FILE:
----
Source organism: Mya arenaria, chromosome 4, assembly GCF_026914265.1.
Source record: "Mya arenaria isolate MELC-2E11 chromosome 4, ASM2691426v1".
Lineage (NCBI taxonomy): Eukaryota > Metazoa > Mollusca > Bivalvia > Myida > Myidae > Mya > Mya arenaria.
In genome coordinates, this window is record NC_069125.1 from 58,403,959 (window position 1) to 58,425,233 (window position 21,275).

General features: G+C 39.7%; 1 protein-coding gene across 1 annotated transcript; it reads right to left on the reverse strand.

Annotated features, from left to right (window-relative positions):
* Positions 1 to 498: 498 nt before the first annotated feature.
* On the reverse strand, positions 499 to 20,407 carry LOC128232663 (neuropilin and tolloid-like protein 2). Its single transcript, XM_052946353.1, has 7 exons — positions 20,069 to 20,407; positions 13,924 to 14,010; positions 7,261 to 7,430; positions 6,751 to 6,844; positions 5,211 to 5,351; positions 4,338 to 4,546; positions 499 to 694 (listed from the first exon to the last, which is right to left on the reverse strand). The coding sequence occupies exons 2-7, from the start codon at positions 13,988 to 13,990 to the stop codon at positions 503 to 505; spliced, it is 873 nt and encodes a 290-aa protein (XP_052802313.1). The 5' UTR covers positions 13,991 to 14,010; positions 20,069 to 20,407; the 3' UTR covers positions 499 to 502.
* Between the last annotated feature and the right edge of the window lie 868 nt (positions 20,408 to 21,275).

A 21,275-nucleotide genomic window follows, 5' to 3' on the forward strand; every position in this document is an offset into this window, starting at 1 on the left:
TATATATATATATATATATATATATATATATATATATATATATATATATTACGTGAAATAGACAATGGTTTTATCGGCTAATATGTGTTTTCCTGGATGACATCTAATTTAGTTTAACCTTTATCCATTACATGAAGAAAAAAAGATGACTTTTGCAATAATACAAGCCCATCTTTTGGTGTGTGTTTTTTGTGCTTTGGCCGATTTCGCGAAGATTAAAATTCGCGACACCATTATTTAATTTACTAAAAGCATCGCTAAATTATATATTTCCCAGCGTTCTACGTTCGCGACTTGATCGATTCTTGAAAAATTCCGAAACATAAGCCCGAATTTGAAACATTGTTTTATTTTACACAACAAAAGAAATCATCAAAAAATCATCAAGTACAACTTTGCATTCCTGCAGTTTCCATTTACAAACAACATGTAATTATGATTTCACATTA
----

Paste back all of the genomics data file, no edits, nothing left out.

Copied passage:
Source organism: Mya arenaria, chromosome 4, assembly GCF_026914265.1.
Source record: "Mya arenaria isolate MELC-2E11 chromosome 4, ASM2691426v1".
Lineage (NCBI taxonomy): Eukaryota > Metazoa > Mollusca > Bivalvia > Myida > Myidae > Mya > Mya arenaria.
In genome coordinates, this window is record NC_069125.1 from 58,403,959 (window position 1) to 58,425,233 (window position 21,275).

General features: G+C 39.7%; 1 protein-coding gene across 1 annotated transcript; it reads right to left on the reverse strand.

Annotated features, from left to right (window-relative positions):
* Positions 1 to 498: 498 nt before the first annotated feature.
* On the reverse strand, positions 499 to 20,407 carry LOC128232663 (neuropilin and tolloid-like protein 2). Its single transcript, XM_052946353.1, has 7 exons — positions 20,069 to 20,407; positions 13,924 to 14,010; positions 7,261 to 7,430; positions 6,751 to 6,844; positions 5,211 to 5,351; positions 4,338 to 4,546; positions 499 to 694 (listed from the first exon to the last, which is right to left on the reverse strand). The coding sequence occupies exons 2-7, from the start codon at positions 13,988 to 13,990 to the stop codon at positions 503 to 505; spliced, it is 873 nt and encodes a 290-aa protein (XP_052802313.1). The 5' UTR covers positions 13,991 to 14,010; positions 20,069 to 20,407; the 3' UTR covers positions 499 to 502.
* Between the last annotated feature and the right edge of the window lie 868 nt (positions 20,408 to 21,275).

A 21,275-nucleotide genomic window follows, 5' to 3' on the forward strand; every position in this document is an offset into this window, starting at 1 on the left:
TATATATATATATATATATATATATATATATATATATATATATATATATTACGTGAAATAGACAATGGTTTTATCGGCTAATATGTGTTTTCCTGGATGACATCTAATTTAGTTTAACCTTTATCCATTACATGAAGAAAAAAAGATGACTTTTGCAATAATACAAGCCCATCTTTTGGTGTGTGTTTTTTGTGCTTTGGCCGATTTCGCGAAGATTAAAATTCGCGACACCATTATTTAATTTACTAAAAGCATCGCTAAATTATATATTTCCCAGCGTTCTACGTTCGCGACTTGATCGATTCTTGAAAAATTCCGAAACATAAGCCCGAATTTGAAACATTGTTTTATTTTACACAACAAAAGAAATCATCAAAAAATCATCAAGTACAACTTTGCATTCCTGCAGTTTCCATTTACAAACAACATGTAATTATGATTTCACATTA